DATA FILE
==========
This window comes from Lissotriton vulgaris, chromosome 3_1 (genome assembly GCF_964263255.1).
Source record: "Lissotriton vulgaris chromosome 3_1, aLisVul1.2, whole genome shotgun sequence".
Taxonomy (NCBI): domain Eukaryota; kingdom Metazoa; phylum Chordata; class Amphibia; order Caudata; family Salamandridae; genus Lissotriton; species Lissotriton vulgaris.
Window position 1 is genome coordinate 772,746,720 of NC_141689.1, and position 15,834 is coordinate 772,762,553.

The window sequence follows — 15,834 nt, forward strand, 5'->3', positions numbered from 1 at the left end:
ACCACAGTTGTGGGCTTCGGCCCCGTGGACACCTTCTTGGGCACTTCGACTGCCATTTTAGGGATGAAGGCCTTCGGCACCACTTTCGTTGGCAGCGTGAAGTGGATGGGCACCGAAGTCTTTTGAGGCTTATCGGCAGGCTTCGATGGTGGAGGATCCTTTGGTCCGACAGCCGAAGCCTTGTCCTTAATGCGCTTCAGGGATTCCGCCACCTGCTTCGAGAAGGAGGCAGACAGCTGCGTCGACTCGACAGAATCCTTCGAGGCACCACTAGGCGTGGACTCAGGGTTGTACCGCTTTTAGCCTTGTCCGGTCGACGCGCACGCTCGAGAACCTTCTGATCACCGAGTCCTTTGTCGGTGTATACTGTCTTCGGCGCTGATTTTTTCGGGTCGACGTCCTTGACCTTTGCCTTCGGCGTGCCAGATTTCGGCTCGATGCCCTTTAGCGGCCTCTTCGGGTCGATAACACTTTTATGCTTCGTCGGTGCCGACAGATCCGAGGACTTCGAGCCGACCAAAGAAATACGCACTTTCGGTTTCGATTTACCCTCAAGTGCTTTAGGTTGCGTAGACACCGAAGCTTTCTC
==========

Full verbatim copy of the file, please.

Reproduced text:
This window comes from Lissotriton vulgaris, chromosome 3_1 (genome assembly GCF_964263255.1).
Source record: "Lissotriton vulgaris chromosome 3_1, aLisVul1.2, whole genome shotgun sequence".
Taxonomy (NCBI): domain Eukaryota; kingdom Metazoa; phylum Chordata; class Amphibia; order Caudata; family Salamandridae; genus Lissotriton; species Lissotriton vulgaris.
Window position 1 is genome coordinate 772,746,720 of NC_141689.1, and position 15,834 is coordinate 772,762,553.

The window sequence follows — 15,834 nt, forward strand, 5'->3', positions numbered from 1 at the left end:
ACCACAGTTGTGGGCTTCGGCCCCGTGGACACCTTCTTGGGCACTTCGACTGCCATTTTAGGGATGAAGGCCTTCGGCACCACTTTCGTTGGCAGCGTGAAGTGGATGGGCACCGAAGTCTTTTGAGGCTTATCGGCAGGCTTCGATGGTGGAGGATCCTTTGGTCCGACAGCCGAAGCCTTGTCCTTAATGCGCTTCAGGGATTCCGCCACCTGCTTCGAGAAGGAGGCAGACAGCTGCGTCGACTCGACAGAATCCTTCGAGGCACCACTAGGCGTGGACTCAGGGTTGTACCGCTTTTAGCCTTGTCCGGTCGACGCGCACGCTCGAGAACCTTCTGATCACCGAGTCCTTTGTCGGTGTATACTGTCTTCGGCGCTGATTTTTTCGGGTCGACGTCCTTGACCTTTGCCTTCGGCGTGCCAGATTTCGGCTCGATGCCCTTTAGCGGCCTCTTCGGGTCGATAACACTTTTATGCTTCGTCGGTGCCGACAGATCCGAGGACTTCGAGCCGACCAAAGAAATACGCACTTTCGGTTTCGATTTACCCTCAAGTGCTTTAGGTTGCGTAGACACCGAAGCTTTCTC